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CARRIERS: Green Light

2 minute read

Into the broad bay of Beirut, on whose shores St. George is said to have slain his dragon, among the dirty fishing feluccas off Genoa and Leghorn, past the ruined English mole into Tangier, into Oran and Salonika and Jaffa and many another exotic port, push a string of fat-bellied, black-hulled, matter-of-fact ships with extravagantly alliterative names (examples: Excalibur, Exochorda, Exeter, Excambion). Most have proud six-foot letters on their hulls — AMERICAN EXPORT LINES. Their fore-and after-kingposts, surrounded by a cluster of loading booms like umbrella ribs, point ambitiously to the sky. For two years, American Export’s President William H. Coverdale has also been pointing ambitiously skyward: he wants to start an airline to the Mediterranean and Black Seas.

Last week American Export’s owners pulled off a stunt almost as daring as William Coverdale’s plan. To finance the air service, they launched a $924,000 common stock issue in Wall Street, where money for the soberest of schemes has lately been scarce. A Lehman Brothers syndicate, which offered the 88,000 shares at $10.50 apiece, called the flotation “successful.”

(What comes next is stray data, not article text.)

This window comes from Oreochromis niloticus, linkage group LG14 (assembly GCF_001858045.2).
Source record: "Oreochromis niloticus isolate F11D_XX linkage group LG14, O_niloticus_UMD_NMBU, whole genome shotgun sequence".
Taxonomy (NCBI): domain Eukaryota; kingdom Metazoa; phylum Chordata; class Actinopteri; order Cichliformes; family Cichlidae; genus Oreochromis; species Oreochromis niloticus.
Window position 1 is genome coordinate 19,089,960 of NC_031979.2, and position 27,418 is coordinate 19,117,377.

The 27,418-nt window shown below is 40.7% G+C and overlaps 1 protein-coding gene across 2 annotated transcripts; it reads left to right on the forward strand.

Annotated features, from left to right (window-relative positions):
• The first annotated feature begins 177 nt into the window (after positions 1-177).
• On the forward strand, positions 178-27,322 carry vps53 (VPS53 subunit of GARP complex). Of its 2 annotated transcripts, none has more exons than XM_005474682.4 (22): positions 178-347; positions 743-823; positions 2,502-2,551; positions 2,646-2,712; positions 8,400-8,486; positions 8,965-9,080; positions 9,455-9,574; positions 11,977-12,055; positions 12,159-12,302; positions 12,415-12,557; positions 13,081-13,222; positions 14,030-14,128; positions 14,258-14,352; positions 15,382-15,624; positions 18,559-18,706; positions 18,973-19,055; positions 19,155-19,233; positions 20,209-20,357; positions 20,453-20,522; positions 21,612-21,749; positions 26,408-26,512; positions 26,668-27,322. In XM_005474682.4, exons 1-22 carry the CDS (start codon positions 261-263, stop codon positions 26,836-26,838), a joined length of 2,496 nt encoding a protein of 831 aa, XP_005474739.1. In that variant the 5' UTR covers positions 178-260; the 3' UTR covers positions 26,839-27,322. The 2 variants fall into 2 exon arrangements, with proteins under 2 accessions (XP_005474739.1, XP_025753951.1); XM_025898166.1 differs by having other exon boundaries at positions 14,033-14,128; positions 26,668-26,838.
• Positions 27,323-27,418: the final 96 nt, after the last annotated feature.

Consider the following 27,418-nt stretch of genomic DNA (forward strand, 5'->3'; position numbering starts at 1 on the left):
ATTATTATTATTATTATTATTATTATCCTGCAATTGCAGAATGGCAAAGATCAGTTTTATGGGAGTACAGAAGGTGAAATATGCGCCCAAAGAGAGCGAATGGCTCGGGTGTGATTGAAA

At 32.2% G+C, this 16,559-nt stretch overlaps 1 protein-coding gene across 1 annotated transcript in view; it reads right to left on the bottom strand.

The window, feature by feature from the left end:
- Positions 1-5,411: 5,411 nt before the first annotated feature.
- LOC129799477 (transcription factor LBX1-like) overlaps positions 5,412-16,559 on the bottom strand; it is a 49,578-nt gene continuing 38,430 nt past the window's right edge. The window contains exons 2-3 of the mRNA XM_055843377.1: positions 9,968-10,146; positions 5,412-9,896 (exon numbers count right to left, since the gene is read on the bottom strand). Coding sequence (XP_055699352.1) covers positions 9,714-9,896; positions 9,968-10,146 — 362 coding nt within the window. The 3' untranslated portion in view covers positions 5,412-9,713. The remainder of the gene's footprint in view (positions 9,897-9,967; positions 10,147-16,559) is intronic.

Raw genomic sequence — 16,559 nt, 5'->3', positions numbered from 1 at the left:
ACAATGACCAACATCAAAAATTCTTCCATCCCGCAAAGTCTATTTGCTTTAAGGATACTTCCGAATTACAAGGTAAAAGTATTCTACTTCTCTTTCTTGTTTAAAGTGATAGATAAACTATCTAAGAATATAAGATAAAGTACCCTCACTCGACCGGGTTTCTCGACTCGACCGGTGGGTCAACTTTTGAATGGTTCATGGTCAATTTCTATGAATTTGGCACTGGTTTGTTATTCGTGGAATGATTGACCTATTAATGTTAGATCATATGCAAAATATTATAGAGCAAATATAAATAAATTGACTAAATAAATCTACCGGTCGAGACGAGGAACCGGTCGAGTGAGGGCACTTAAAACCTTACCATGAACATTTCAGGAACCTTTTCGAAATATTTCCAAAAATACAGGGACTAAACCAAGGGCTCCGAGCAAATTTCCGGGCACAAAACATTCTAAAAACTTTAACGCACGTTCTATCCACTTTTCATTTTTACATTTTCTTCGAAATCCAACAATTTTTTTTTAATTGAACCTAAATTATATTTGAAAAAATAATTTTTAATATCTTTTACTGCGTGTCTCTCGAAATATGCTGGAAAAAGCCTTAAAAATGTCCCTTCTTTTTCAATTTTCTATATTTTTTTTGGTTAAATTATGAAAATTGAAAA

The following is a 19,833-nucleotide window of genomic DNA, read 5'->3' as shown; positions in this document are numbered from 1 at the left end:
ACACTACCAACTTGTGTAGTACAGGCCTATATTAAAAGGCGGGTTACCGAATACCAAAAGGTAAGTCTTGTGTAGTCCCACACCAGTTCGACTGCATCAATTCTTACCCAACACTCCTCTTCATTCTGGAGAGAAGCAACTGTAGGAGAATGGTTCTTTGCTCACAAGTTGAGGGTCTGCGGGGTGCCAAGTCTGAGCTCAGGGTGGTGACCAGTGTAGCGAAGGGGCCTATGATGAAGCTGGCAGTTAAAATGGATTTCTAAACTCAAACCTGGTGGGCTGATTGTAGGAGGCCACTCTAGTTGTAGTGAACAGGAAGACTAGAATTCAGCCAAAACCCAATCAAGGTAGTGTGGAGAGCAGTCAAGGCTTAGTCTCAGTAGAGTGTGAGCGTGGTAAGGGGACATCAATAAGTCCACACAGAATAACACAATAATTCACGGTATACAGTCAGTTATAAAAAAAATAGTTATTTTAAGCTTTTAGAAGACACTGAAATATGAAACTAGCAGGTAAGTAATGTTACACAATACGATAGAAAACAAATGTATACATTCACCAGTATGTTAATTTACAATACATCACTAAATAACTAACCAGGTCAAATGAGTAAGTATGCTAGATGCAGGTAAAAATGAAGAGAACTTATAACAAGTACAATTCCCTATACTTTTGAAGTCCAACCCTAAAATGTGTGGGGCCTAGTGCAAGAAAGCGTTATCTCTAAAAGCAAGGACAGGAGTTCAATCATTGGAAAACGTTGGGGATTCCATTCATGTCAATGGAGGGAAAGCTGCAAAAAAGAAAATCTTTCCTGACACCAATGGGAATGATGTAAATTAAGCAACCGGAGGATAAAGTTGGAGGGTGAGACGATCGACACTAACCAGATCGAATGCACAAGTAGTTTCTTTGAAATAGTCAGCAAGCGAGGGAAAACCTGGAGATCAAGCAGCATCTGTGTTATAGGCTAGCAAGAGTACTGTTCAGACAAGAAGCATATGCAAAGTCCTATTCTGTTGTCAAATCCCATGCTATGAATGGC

American Export, founded in 1919 and reorganized in 1925, has had as many ups & downs as a ground swell. In its early days it was always near the rocks. Since 1930, Government subsidies have helped keep its books in the black every year. Net of $1,007,213 last year was due largely to Government subsidies, plus the fact that the line’s 18 small ships (none over 9,350 tons) share a virtual monopoly with the Italian Lines on the hemisphere’s second richest trade route.

In future the stubby Ex-boats will carry delicate weather instruments as well as tractors, copper, hides and hemp, marble, oil and tin. The instruments will record weather conditions for Export’s year-old subsidiary—American Export Airlines, Inc. If their data gives as clear a green light as last week’s stock issue, test flights will start next spring with a Consolidated flying boat.

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